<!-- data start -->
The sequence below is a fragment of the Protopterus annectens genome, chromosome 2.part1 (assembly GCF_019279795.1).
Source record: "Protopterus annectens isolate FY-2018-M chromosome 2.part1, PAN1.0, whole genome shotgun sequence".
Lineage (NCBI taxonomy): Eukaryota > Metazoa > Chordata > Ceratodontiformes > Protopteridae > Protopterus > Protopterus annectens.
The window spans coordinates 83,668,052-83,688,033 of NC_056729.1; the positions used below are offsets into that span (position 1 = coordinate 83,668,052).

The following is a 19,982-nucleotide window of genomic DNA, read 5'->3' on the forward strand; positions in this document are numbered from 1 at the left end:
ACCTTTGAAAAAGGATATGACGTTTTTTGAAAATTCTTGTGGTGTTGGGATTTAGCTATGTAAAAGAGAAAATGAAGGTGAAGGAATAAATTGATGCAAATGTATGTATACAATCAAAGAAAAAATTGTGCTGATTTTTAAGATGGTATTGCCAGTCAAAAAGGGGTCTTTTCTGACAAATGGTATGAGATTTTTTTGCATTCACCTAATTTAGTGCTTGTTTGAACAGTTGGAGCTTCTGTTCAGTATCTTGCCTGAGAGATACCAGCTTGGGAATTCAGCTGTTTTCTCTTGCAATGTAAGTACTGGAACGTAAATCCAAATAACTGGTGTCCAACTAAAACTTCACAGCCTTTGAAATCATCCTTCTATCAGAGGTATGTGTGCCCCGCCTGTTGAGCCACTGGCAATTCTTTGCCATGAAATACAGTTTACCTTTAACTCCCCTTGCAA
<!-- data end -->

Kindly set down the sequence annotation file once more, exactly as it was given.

The sequence below is a fragment of the Protopterus annectens genome, chromosome 2.part1 (assembly GCF_019279795.1).
Source record: "Protopterus annectens isolate FY-2018-M chromosome 2.part1, PAN1.0, whole genome shotgun sequence".
Lineage (NCBI taxonomy): Eukaryota > Metazoa > Chordata > Ceratodontiformes > Protopteridae > Protopterus > Protopterus annectens.
The window spans coordinates 83,668,052-83,688,033 of NC_056729.1; the positions used below are offsets into that span (position 1 = coordinate 83,668,052).

The following is a 19,982-nucleotide window of genomic DNA, read 5'->3' on the forward strand; positions in this document are numbered from 1 at the left end:
ACCTTTGAAAAAGGATATGACGTTTTTTGAAAATTCTTGTGGTGTTGGGATTTAGCTATGTAAAAGAGAAAATGAAGGTGAAGGAATAAATTGATGCAAATGTATGTATACAATCAAAGAAAAAATTGTGCTGATTTTTAAGATGGTATTGCCAGTCAAAAAGGGGTCTTTTCTGACAAATGGTATGAGATTTTTTTGCATTCACCTAATTTAGTGCTTGTTTGAACAGTTGGAGCTTCTGTTCAGTATCTTGCCTGAGAGATACCAGCTTGGGAATTCAGCTGTTTTCTCTTGCAATGTAAGTACTGGAACGTAAATCCAAATAACTGGTGTCCAACTAAAACTTCACAGCCTTTGAAATCATCCTTCTATCAGAGGTATGTGTGCCCCGCCTGTTGAGCCACTGGCAATTCTTTGCCATGAAATACAGTTTACCTTTAACTCCCCTTGCAA